“Purchasing a home is a large transaction. It's important you engage with industry professionals that have only your best interest at heart. This includes the realtor, lender, home inspector/engineer, attorney, and title company. You are paying for these services and, collectively, their number one objective should be to ensure you have the information you need to make informed decisions. Don’t settle, get the best.”

– Jeffrey Arestivo, Head of Residential Real Estate Sales, North America for Citi Private Bank

Once you’ve considered property type, occupancy, and location, and settled on what you want in a home, your next step is to speak with a qualified mortgage professional to obtain a pre-qualification. It’s a quick process that requires you to provide lenders with some information about your financial situation. Importantly, this gives you an opportunity to learn about your mortgage options and the different products available, as well as how much you can borrow and at what approximate rates and fees.

If you like the terms from a particular lender, you can apply for a mortgage pre-approval, which is a much more involved process than a pre-qualification. It requires you to fully complete a mortgage application and provide the last 2 years of income and asset documentation, since this request will be reviewed by a mortgage underwriter. Based on the information you provide and having a satisfactory a credit score, you’ll receive a commitment to lend you a specific amount based on the product selected and that days current rate. It is valid for up to 90 days from the approval date.  

It’s worth knowing that getting pre-approved will make purchasing a home much easier as you already have a commitment from the bank for a loan and all you need is an executed sales contract.  The home must be appraised to determine the value.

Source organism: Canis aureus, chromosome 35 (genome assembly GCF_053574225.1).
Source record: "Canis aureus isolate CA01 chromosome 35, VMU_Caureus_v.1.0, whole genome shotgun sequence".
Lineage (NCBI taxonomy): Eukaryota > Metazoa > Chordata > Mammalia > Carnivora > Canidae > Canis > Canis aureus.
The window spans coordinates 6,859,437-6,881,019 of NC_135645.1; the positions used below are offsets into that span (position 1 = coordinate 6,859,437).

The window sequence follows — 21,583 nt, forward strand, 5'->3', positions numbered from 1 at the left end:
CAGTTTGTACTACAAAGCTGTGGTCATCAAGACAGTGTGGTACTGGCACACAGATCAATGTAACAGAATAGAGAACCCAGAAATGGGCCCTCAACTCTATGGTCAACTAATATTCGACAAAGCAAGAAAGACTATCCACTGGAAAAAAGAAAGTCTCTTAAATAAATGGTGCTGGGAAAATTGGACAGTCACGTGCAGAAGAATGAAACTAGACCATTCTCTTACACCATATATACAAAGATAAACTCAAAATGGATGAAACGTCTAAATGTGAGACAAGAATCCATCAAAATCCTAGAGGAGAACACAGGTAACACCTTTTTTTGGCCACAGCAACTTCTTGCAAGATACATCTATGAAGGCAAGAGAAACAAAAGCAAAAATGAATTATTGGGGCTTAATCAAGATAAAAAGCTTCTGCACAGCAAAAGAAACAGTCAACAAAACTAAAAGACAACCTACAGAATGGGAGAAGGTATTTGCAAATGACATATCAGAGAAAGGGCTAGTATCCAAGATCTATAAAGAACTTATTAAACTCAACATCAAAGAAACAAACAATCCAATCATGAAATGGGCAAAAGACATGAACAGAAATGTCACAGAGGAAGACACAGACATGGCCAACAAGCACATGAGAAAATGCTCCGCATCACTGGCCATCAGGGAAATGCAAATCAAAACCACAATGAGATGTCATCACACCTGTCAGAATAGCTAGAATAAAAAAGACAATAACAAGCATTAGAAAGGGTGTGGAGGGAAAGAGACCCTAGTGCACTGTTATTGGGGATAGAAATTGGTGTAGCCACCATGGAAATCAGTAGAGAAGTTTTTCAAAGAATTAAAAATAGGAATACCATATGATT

With that in hand, your next step is to select a real estate agent: they’ll help you find a home and navigate the whole buying process. Agents are an extremely valuable source of information – especially the expert kind that’s not available online. Work with your agent to determine a purchase price you’re comfortable with and shop around for homes in the market you’ve chosen.

Once you’ve found a home, it’s time to submit an offer. If your offer is accepted, you’ll need to arrange for a home inspection and appraisal. If the home inspection reveals no serious defects and the appraisal shows the house’s value to be in-line with the purchase price, then you can officially apply for and close your mortgage.

All that’s left to do then is finalize the sale – and celebrate.


Understanding your mortgage payments

Once your sale is final, you’ll need to make monthly mortgage payments, which are made up of four parts: principal, interest, taxes, and insurance (PITI). To recap, the principal component is paying back the loan itself, while interest is the cost of borrowing money.

The taxes part of your payment is made up of property taxes paid to local governments. It’s usually calculated as a percentage of the property’s value. And the insurance component is made up of homeowners insurance and mortgage insurance (if you need it). The former protects the home and its contents from fires, disasters, theft, and so on, while the latter is required if you’ve bought a home with a down payment of less than 20%.

Note that taxes and insurance are collected by your lender every month and held in an escrow account until your annual tax and insurance bills are due.



Residential real estate is a significant investment with many benefits. When you’re choosing a home, consider property and occupancy types, school district, commute to work, as well as the location and condition of the home.

Home loans can be fixed- or adjustable-rate mortgages, and payments are structured as amortizing or as interest-only.

The first step to home ownership is mortgage pre-qualification or pre-approval. With the help of a real estate agent, you can shop around for homes, make an offer, arrange for a home inspection and appraisal, finalize the mortgage, and close the deal.